It is hard to argue with him. However, for the Cabinet (and the authorities in general), it is simpler to raise taxes on citizens than to establish order in the operations of large state companies, including the mentioned NNEGC "Energoatom", or to stop the misuse of budget funds.

Examples are not far to seek. At the end of May, Kyiv Mayor Vitalii Klychko "grandly" opened the new road interchange in Obolon. There are significant doubts that the real construction costs amounted to UAH 2 billion.


But who will check the validity of the expenses, find those responsible (if any), and seek compensation for the local budget? Raising taxes is a much simpler solution, despite its unpopularity with the public.

Precisely because of this public unpopularity, the initiative of "economic reservations" has stalled in the Rada: the introduction of an additional tax that exempts from mobilization.

According to the Cabinet's calculations, this initiative could bring UAH 350-520 billion to the state budget, fully covering the need for additional funds for the Armed Forces of Ukraine. But D. Hetmantsev categorically opposed it, stating that "the poor should not and cannot fight for the rich" (although this is exactly what is happening now).

In search of UAH 300 billion

According to media reports citing sources, the government's plans include increasing the military tax rate from 1.5% to 5%. They also intend to levy it not only on salaries but also on the sale and purchase of houses, apartments, and cars. The VAT increase is proposed from 20% to 22-23%.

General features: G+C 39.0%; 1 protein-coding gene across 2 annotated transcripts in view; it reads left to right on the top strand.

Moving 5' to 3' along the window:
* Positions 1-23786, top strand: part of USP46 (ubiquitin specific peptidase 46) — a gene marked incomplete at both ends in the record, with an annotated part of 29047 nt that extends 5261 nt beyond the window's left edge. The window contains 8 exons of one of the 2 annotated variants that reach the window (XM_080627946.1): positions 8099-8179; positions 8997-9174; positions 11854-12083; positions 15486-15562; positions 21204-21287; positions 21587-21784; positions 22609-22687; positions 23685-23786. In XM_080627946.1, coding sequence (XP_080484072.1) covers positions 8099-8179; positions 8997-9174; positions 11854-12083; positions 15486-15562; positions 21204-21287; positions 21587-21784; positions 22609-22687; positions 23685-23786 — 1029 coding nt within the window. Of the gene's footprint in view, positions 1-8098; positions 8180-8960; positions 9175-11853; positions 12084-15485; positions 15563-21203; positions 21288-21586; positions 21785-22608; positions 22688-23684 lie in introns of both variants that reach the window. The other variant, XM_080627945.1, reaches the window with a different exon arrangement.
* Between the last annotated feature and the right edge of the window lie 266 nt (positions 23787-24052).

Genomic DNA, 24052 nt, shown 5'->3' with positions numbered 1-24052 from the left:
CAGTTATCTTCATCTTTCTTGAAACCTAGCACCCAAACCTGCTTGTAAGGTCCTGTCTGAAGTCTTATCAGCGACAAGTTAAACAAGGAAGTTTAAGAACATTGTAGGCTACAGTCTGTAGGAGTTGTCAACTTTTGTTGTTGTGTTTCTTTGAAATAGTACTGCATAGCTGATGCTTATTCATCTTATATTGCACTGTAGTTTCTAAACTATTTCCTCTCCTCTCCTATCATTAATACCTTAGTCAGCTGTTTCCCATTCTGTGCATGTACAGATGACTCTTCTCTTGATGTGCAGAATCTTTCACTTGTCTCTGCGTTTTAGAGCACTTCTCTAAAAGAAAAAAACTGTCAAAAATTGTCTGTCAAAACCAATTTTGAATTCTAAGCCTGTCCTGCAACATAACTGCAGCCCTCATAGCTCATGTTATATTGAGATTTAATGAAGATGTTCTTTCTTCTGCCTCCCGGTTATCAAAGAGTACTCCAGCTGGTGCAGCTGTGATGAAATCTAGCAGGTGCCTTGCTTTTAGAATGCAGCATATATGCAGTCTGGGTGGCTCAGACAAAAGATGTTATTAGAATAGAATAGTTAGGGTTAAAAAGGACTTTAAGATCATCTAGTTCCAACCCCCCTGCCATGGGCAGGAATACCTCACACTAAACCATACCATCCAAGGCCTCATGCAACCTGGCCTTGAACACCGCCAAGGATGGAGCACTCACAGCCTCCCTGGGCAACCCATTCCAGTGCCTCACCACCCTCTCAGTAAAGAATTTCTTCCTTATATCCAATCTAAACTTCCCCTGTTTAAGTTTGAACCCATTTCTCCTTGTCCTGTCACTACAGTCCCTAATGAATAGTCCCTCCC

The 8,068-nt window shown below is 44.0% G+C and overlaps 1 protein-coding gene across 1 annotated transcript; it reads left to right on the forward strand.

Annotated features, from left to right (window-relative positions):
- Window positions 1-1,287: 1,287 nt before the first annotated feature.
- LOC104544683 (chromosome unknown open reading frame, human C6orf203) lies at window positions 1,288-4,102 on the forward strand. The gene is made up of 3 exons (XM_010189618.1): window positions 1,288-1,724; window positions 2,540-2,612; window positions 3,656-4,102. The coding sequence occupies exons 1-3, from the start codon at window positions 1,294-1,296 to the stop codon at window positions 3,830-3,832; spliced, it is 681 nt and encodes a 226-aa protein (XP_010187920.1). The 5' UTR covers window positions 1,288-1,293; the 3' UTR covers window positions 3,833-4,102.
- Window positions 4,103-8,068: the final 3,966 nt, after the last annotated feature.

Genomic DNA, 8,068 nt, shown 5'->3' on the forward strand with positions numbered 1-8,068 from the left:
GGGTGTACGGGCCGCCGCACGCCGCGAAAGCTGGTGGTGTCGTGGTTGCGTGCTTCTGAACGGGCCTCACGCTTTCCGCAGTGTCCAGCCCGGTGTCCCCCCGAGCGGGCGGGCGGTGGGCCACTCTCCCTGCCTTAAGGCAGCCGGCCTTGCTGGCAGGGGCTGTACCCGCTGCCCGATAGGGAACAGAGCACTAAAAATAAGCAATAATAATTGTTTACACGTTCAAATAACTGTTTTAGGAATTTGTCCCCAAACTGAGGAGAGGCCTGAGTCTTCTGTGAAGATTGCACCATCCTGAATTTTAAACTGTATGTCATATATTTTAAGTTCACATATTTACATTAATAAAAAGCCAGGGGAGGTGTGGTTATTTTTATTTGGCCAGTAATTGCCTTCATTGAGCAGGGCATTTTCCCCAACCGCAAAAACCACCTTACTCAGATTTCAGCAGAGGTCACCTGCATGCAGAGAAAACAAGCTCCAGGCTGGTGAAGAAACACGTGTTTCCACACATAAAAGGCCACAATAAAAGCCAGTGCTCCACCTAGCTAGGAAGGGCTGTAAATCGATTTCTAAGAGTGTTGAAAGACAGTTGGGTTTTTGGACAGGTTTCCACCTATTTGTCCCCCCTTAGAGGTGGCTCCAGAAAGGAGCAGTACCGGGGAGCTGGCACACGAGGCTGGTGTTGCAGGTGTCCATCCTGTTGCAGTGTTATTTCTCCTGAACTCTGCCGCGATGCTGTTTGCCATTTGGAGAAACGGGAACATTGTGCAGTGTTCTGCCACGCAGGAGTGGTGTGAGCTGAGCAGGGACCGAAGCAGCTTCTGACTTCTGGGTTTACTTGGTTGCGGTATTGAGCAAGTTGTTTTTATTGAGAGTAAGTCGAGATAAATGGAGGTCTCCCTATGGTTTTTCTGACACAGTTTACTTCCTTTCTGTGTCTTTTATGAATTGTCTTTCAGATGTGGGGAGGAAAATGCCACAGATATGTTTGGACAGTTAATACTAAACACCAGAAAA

In other words, these are taxes paid out of the pockets of ordinary citizens. No one is suggesting raising the corporate profit tax, the tax on shareholder dividends (investment income tax), royalties for mineral extraction, or the environmental tax. These are taxes paid out of the pockets of oligarchs.

It’s clear that if the Cabinet decided to touch these, there would be a huge outcry: "The government is destroying Ukrainian business". Complaints would pour into the International Monetary Fund and the European Commission. The controlled media would be screaming in outrage.

Who needs these troubles? In this sense, government officials are just like ordinary people. They don’t want trouble.

However, if the authorities required oligarchs to re-register the ownership of their Ukrainian companies from offshore jurisdictions to Ukrainian jurisdiction, there would be no need to raise business taxes. That alone would be more than enough to fill the budget.